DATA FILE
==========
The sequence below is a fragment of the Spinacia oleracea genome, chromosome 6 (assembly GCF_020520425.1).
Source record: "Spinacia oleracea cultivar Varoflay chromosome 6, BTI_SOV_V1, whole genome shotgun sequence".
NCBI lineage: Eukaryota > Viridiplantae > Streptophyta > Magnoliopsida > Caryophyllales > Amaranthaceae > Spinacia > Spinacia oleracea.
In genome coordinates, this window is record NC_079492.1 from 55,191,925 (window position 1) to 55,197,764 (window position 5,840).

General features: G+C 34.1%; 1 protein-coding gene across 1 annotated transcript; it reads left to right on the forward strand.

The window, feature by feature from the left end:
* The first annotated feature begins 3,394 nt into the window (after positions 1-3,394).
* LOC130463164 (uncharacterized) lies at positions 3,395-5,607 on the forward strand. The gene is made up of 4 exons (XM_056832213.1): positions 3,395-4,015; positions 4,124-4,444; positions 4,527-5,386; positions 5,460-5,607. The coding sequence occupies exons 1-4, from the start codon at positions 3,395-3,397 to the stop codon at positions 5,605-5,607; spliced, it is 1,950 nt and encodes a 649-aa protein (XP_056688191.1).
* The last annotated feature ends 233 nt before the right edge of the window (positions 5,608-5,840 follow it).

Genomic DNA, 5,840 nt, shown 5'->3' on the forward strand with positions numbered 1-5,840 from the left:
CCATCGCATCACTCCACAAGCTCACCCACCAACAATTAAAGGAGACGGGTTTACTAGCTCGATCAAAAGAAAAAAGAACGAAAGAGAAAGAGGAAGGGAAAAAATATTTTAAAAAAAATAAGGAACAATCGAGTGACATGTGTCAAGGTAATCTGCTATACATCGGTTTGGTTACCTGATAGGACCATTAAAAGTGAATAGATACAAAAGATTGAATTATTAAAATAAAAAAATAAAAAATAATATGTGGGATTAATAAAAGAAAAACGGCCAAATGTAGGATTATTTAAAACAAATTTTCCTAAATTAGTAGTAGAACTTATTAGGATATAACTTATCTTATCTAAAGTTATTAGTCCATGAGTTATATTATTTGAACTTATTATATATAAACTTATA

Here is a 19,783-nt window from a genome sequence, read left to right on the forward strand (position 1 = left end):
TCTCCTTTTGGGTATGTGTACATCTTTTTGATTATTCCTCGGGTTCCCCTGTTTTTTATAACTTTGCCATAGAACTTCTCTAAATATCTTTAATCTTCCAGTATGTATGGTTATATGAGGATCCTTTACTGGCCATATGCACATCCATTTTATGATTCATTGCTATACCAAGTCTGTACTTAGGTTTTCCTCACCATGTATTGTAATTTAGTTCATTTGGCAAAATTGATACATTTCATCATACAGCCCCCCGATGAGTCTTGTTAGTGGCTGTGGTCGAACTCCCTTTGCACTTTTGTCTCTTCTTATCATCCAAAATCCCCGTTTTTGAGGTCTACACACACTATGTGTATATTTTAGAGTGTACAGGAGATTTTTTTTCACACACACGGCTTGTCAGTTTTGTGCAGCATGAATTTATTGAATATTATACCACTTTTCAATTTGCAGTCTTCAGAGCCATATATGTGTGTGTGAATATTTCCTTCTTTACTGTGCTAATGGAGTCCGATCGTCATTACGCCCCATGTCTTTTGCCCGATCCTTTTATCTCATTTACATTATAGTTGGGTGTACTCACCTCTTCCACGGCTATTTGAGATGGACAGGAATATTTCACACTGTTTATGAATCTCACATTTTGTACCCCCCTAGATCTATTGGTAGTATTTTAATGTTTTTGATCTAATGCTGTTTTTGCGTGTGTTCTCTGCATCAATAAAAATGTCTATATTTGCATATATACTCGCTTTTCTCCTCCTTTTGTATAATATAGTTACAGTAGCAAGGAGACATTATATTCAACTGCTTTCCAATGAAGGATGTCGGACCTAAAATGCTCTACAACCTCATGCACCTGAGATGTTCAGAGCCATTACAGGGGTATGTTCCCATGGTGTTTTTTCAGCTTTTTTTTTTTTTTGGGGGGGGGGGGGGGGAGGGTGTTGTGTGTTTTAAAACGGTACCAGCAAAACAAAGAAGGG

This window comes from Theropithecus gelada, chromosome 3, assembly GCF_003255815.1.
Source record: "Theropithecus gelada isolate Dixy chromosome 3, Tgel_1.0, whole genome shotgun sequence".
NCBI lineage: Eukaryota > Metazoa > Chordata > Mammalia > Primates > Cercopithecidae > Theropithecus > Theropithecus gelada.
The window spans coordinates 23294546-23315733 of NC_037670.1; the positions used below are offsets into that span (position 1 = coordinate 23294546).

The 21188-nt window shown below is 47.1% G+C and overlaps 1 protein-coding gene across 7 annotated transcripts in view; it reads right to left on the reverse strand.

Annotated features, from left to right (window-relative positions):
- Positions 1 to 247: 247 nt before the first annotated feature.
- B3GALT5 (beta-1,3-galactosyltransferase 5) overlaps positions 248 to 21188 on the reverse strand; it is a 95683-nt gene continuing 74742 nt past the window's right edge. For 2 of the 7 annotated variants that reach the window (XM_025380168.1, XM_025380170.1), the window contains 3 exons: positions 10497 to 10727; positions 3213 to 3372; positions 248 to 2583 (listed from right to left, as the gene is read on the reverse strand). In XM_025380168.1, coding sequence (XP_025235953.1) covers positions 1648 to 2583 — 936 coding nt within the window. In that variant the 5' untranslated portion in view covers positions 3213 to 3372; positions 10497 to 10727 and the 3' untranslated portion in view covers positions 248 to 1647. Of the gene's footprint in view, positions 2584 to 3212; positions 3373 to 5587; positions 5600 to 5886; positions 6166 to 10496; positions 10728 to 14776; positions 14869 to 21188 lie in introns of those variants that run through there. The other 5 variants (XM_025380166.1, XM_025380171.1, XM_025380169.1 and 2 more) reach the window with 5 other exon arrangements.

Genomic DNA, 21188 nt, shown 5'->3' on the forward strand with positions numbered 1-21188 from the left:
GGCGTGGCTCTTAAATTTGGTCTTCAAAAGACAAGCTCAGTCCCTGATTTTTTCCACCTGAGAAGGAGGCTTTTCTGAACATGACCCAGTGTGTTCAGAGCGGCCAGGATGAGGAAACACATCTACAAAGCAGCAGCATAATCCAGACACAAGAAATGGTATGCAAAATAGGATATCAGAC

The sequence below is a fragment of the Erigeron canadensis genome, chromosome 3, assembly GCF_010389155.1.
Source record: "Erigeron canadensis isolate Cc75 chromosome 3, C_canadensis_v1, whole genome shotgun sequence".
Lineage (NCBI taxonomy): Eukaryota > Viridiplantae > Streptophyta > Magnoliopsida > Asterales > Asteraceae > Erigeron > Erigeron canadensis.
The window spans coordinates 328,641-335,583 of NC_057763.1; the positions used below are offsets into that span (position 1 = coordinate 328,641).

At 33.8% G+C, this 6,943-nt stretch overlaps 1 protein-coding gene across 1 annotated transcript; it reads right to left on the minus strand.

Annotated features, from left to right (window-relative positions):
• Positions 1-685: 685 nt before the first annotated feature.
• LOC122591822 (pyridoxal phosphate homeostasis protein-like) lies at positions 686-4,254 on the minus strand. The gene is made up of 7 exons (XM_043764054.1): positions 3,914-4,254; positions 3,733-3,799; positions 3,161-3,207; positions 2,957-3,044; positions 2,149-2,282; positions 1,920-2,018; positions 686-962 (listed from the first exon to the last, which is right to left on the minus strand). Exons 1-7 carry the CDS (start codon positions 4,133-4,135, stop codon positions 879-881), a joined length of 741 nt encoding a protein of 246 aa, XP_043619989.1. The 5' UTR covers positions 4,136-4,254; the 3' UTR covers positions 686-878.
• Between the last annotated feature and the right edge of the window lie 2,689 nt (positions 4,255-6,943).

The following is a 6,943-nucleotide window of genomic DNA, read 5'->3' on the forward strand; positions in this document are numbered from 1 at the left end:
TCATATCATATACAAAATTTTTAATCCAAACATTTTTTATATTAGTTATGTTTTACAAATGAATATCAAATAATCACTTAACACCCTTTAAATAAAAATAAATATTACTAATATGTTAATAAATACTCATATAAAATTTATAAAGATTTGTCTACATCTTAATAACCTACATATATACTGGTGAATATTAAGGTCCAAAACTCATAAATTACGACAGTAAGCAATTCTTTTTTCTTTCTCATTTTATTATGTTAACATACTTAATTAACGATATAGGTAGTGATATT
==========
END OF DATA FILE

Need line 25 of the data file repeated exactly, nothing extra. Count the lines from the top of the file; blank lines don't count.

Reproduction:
Source record: "Erigeron canadensis isolate Cc75 chromosome 3, C_canadensis_v1, whole genome shotgun sequence".